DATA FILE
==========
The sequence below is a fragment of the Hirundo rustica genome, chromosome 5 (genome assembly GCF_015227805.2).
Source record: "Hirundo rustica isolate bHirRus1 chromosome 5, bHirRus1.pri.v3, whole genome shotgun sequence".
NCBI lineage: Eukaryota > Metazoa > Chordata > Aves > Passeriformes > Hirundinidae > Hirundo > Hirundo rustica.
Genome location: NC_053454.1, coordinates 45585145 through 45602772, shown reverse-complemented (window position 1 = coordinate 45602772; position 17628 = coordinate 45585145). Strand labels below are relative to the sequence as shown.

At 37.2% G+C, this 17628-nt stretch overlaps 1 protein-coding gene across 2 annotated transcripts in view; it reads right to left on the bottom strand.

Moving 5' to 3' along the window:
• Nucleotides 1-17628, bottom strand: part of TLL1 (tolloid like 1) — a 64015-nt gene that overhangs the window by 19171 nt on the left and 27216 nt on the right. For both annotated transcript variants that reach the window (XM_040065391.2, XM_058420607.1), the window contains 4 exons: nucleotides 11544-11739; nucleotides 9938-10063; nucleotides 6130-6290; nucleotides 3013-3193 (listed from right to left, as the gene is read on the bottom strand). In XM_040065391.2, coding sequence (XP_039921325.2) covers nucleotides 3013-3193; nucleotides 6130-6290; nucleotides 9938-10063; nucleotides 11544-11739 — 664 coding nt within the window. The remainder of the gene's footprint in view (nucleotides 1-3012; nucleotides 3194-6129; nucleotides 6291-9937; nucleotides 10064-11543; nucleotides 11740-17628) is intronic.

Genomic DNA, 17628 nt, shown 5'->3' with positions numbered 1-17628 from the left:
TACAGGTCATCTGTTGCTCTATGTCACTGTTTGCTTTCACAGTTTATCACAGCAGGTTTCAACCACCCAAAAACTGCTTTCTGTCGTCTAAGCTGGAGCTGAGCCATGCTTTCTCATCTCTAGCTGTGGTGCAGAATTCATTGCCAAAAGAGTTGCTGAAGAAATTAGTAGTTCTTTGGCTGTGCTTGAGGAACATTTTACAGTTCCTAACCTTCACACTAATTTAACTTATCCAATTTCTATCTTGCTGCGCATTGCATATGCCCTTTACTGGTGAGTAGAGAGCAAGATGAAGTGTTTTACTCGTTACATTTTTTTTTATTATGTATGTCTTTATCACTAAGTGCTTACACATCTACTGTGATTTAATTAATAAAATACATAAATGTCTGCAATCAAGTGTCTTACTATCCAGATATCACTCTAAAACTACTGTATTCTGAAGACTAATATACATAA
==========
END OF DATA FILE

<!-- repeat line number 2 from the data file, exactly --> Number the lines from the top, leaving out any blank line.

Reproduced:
Source record: "Hirundo rustica isolate bHirRus1 chromosome 5, bHirRus1.pri.v3, whole genome shotgun sequence".